Nest Protect (230v)

Its been a while since we fitted our first NEST device, I’ve never been a fan of anything Google does, in my opinion they never finish products and then seem to pull all the ones i’ve ever liked the look of!

Anyway our existing smoke alarm started to have some problems, if it went off the only way to turn it off was to flick the breaker to cut the power. I’m always a little a little wary of touching 230v and the old smoke alarm was connected to the mains.

My first confusion was the wires the old unit were red and blue, with an earth and a black cable, after checking google it became apparent that my house still had some older standard wiring, the black cable is apparently there to send a signal from the downstairs unit. The Nest manual said to cap off the earth and black cable, so the old faithful Wago blocks made their first appearance.

I connected up the other cables with another couple of Wago connectors, it all looked very neat, I was pretty pleased with myself at this point, then of course I needed to put the new Nest on the ceiling, lined up the mounting, screwed in and realised that the hole in the ceiling where the cables came down was a little small, pushing 4 wago blocks up inside was difficult, but eventually i got them up in the ceiling. seriously that was the longest part of the job.

So we now have a battery powered unit and a mains powered one, whats the difference apart from the obvious? well as far as I can ascertain, just that the mains one reports back to the app a lot more frequently than the battery powered one, they are both the same size, and they both have the same night light functionality which is pretty useful.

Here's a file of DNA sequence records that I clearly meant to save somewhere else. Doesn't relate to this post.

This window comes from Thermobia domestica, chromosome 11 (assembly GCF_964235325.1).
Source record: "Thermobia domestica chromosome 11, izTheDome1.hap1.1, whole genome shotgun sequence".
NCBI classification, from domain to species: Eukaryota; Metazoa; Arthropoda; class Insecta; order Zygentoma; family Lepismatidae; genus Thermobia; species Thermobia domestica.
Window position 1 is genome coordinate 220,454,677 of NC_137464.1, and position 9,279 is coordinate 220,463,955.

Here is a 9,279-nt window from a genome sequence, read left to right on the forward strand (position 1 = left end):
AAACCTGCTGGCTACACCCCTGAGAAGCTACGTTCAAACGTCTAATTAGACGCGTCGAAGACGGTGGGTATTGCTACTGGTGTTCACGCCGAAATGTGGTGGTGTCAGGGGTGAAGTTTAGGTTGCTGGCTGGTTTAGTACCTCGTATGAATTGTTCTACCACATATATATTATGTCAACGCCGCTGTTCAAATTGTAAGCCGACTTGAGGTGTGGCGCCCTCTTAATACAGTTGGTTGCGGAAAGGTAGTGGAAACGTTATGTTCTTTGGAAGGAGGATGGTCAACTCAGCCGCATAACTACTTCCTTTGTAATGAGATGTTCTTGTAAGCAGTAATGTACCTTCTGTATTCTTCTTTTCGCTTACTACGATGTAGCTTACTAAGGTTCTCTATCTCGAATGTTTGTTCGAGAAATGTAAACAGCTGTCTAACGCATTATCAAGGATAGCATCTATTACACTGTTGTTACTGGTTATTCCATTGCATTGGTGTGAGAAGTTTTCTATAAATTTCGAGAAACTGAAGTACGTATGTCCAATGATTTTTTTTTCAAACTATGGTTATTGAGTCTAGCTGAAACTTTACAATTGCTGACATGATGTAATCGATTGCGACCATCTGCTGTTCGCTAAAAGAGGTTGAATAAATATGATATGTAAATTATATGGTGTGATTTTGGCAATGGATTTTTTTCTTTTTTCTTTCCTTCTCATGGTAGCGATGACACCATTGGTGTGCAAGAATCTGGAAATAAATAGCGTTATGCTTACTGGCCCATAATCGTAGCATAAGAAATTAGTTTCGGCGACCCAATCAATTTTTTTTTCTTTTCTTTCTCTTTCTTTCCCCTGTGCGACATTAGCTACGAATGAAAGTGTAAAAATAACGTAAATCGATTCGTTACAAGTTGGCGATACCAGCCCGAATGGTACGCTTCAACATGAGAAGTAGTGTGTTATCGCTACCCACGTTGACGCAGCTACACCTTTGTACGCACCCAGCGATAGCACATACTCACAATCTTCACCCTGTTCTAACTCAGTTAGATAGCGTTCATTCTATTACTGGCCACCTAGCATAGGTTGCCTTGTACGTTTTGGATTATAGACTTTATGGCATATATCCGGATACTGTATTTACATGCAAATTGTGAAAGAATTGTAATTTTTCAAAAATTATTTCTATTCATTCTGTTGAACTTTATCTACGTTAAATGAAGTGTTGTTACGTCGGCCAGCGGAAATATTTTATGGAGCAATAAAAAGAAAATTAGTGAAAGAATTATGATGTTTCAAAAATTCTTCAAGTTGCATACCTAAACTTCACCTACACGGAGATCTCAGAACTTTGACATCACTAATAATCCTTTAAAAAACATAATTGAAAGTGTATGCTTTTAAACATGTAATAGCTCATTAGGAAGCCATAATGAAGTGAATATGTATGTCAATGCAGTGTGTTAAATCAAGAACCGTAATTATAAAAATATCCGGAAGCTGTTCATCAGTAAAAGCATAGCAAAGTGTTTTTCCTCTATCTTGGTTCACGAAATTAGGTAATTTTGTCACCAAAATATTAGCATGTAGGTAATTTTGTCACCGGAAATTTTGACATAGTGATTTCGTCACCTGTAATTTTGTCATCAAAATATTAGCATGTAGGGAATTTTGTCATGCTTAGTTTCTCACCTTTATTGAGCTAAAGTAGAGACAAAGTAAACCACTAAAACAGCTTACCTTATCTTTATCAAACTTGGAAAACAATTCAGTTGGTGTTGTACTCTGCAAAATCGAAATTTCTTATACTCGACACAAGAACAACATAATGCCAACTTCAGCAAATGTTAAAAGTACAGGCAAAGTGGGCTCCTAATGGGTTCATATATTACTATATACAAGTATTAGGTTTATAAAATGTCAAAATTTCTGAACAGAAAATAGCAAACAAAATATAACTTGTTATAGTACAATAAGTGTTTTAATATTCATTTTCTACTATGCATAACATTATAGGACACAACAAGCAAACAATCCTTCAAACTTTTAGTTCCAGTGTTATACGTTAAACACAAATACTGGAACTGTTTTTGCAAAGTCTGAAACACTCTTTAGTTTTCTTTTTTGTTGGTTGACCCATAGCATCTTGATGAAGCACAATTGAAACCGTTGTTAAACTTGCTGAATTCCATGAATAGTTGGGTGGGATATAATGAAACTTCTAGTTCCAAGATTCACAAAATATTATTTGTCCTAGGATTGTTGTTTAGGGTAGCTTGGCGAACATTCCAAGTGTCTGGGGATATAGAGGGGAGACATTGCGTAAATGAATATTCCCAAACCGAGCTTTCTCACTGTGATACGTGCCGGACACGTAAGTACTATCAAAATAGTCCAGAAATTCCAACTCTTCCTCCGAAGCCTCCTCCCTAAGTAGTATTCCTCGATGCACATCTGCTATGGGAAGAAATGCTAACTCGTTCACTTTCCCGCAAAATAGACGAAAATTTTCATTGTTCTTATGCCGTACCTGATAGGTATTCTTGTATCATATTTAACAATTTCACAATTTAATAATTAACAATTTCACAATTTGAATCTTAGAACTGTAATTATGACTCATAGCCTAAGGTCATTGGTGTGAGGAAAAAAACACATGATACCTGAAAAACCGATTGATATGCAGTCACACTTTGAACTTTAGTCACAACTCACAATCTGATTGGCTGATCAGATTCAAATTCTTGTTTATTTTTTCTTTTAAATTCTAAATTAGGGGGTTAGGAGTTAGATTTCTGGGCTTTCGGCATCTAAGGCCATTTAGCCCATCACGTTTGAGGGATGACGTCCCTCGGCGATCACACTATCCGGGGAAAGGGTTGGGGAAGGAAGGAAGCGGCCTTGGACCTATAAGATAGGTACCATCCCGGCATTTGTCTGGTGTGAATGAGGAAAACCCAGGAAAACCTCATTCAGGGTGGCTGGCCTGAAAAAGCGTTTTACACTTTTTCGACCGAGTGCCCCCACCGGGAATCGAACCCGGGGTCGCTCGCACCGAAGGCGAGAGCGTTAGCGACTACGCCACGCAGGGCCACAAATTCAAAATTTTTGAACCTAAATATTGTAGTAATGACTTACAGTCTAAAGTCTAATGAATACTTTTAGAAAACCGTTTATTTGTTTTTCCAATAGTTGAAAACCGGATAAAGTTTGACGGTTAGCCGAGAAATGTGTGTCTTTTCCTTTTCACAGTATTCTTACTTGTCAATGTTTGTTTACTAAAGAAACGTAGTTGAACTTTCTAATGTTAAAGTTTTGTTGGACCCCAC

The app for the iphone looks clean and runs well, you can test from the app, and obviously get a log of whats happened.

The one thing I really like about the Nest is it actutally tells you whats going on in the house, instead of just beeping away, it calmly tells you there’s smoke and there may be loud noise, then proceeds to scream away at you if necessary. 

 

Smoke alarms need very little maintenance. A few minutes of your time during the year will ensure that your alarm is working and could help save your life and the lives of your family. You should:

  • Test your smoke alarm when the clocks are changed and vacuum it gently using the soft brush attachment to remove dust from the sensors
  • Once a year change the battery (unless it’s a ten-year alarm)
  • After 10 years it’s best to get a whole new alarm.

1 Comment

  1. Hello!
    Did you integrate the nest protect device in your loxone system? Is it possible to inform Loxone when nest is detecting an emergency situation? Best way would be without IFTTT (which is not really stable enough for such serious stuff in my opinion).
    Thanks and regards
    Tobias

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